Tag Archive for: Ahwahnee

Doing is believing

Tossing rocks (and pinecones) into the Merced.

Tossing rocks (and pinecones) into the Merced.

There are logical reasons why touch tanks always are kids’ favorite part of the aquarium. The exhibits are at kid-level! They’ve got stuff kids can reach in and grab! Most important: They are one of the only places in the facility where kids can DO instead of just SEE.

This last reality is one we traveling parents often overlook. Yes, it’s amazing to expose our kids to international cities and world-class museums and great music and all sorts of cultural phenomena like that. It’s also a big deal to let ‘em get down on their knees, roll up their sleeves and interact with stuff for themselves.

I was reminded of this last weekend, during our storybook family vacation to Yosemite National Park.

Sure, the kids loved it when we hiked to Mirror Lake. And yes, they loved it when we traipsed around Yosemite Valley for different perspectives on Yosemite Falls, the highest measured waterfall in North America.

But they were happiest when they were able to get their hands on the nature around them.

The first example of this came during our hike (from The Ahwahnee hotel) to the lake. About halfway out, L and R insisted on wandering off-trail, exploring the granite boulders around us for “cozy hideaways” for fairies. I monitored these activities closely; technically they weren’t supposed to be off-trail at all, and the terrain wasn’t exactly easy to navigate. Still, amid the boulders, picking at moss and leaves and all sorts of other stuff around them, the girls played for hours (literally).

The second example of the importance of doing came toward the end of our visit, on a day when L and I went out to explore while R and Powerwoman napped back in the room.

My older daughter and I wandered out of the hotel and back toward the Merced River. There, along the riverbank, we spent 15 minutes tossing pinecones into the current and watching them head downstream. I could tell L was curious about something, so I asked her if there was anything else she’d like to do. Her response: “I want to feel the water, Dad.”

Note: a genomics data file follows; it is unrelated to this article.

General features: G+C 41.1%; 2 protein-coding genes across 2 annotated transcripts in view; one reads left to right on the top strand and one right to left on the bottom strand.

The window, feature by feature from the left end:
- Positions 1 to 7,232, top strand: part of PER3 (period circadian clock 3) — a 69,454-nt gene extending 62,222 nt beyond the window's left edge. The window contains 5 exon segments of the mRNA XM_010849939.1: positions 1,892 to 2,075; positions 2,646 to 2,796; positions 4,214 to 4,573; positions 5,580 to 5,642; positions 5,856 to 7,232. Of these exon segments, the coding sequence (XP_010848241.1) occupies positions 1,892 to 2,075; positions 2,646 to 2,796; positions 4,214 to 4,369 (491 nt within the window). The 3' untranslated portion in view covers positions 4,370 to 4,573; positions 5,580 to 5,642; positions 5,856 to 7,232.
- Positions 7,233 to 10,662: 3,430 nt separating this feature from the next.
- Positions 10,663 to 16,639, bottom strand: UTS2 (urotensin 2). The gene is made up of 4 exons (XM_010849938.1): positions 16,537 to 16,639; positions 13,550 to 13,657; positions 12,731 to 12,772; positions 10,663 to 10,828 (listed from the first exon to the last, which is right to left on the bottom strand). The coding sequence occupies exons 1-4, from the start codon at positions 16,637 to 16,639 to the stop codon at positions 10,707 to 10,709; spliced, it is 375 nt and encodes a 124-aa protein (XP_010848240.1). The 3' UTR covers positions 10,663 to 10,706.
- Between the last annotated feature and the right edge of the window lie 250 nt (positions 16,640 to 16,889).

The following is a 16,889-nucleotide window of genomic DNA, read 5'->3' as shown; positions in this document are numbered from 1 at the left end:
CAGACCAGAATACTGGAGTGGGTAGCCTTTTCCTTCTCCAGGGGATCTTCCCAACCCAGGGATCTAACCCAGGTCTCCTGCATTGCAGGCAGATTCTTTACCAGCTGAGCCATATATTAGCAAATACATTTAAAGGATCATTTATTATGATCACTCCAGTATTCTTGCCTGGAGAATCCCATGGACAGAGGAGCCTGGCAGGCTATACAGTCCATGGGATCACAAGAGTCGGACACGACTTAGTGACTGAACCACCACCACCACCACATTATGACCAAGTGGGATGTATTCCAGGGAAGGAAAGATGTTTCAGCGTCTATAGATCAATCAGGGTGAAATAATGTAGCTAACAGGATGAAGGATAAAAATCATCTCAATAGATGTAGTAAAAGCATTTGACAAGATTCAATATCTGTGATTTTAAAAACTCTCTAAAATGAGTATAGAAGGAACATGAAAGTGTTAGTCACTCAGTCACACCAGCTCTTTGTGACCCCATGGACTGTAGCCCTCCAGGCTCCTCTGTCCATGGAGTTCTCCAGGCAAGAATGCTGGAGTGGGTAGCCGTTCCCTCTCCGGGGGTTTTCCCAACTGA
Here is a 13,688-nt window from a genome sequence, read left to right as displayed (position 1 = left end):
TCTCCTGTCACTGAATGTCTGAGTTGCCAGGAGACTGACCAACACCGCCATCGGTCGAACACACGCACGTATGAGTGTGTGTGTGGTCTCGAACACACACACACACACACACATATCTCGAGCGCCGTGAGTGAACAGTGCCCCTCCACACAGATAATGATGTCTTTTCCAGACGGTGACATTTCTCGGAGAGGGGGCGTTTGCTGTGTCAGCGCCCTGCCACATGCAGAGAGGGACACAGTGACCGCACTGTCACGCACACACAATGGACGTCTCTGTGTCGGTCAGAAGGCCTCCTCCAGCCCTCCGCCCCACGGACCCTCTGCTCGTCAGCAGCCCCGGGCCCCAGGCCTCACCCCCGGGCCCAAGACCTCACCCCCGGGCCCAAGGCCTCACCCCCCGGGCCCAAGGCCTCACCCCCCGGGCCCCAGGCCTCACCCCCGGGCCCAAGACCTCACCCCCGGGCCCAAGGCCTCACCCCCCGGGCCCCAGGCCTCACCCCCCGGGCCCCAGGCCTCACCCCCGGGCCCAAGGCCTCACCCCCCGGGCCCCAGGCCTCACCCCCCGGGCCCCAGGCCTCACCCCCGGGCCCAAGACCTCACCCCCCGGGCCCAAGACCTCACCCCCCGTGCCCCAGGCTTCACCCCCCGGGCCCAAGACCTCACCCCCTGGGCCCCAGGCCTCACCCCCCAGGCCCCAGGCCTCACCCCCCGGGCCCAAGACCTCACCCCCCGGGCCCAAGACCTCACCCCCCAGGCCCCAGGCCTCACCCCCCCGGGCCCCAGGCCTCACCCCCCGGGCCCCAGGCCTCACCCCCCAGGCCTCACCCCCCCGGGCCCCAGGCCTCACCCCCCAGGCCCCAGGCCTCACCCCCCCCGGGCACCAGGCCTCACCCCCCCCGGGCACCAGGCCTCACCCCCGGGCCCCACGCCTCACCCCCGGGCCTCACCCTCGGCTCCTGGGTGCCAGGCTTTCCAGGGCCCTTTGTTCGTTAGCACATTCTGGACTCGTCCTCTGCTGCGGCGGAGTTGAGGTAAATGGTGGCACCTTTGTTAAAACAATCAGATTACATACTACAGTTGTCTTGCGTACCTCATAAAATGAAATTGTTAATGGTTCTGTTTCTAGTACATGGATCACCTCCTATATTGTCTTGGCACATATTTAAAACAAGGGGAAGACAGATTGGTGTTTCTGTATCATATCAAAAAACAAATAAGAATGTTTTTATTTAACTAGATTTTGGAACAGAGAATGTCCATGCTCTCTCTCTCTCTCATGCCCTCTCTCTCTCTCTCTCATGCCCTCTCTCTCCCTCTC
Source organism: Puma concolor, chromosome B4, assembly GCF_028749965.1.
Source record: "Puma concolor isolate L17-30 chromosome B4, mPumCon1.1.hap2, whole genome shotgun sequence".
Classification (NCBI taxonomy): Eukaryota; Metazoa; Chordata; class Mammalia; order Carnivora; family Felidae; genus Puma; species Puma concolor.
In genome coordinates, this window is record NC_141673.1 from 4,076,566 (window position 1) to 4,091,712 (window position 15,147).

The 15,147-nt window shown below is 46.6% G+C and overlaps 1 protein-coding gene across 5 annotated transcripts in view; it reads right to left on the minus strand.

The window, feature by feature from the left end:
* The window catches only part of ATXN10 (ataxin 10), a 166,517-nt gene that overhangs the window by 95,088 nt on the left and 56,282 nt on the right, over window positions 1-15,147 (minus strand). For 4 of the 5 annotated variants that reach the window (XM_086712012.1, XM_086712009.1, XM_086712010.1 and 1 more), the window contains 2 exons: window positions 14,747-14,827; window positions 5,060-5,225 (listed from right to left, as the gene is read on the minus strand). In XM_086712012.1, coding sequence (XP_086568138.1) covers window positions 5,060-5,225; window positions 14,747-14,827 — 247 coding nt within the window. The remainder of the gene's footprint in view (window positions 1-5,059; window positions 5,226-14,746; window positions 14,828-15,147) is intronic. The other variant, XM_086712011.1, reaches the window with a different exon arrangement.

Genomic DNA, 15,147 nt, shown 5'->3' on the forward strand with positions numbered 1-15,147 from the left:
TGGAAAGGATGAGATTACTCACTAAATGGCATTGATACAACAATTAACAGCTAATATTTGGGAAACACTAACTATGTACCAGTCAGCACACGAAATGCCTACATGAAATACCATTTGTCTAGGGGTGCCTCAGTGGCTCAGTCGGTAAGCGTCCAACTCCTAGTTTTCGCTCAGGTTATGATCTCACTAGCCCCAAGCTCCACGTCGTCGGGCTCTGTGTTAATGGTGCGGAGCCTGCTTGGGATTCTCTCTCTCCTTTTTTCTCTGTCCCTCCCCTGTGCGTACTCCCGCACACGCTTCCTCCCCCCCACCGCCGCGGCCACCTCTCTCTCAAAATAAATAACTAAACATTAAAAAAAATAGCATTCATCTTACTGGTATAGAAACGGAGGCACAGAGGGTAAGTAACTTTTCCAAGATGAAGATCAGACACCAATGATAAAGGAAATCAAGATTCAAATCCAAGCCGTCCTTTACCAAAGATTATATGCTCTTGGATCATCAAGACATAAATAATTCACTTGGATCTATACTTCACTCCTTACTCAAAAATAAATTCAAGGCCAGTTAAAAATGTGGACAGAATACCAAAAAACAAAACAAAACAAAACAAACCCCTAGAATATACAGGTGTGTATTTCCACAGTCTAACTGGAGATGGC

And so, I let her. I held her jacket while she leaned out from the side of the bank and dipped her hands in the Merced. Once her hands were wet, she pulled them back and wiped the water on her tiny face. As the droplets ran down her cheeks, she stuck out her tongue and giggled.

“It’s cold!” she commented. Then she dipped her hands in again. And again.

To be honest, I had no idea how meaningful that moment was until the drive home. Somewhere around Mariposa, my wife turned around and asked the girls what they liked best about our trip.

R’s answer was simple: She loved the waterfalls. L’s response, however, caught both of us grownups off-guard. “My favorite part was feeling the river,” she said. “It was fun to see the waterfalls but touching the water itself was amazing.”

I’m not sure I could have said it better myself.

The yin and yang of family travel

Outside The Ahwahnee, right after we arrived.

Outside The Ahwahnee, right after we arrived.

Five days have passed since our family excursion to Yosemite National Park and The Ahwahnee Hotel. Though the trip was, by its very nature, a dream come true, the adventure included stratospheric highs and horrendous lows.

Chronicling the highpoints is easy. On the list: Watching the girls seek “cozy hideaways” for fairies as we hiked amid granite boulders on the way to Mirror Lake, hearing the kids sing songs from “Frozen” as Little R experienced snow for the first time in her life, taking them to the Curry Village Pizza Deck, helping L put her hands and face in the Merced River to see what it felt like, and, of course, spotting a bobcat slink by less than five feet away.

Of course watching my girls watch Yosemite Falls also was pretty amazing—the baby could not get over the fact that the waterfall never “shut off.”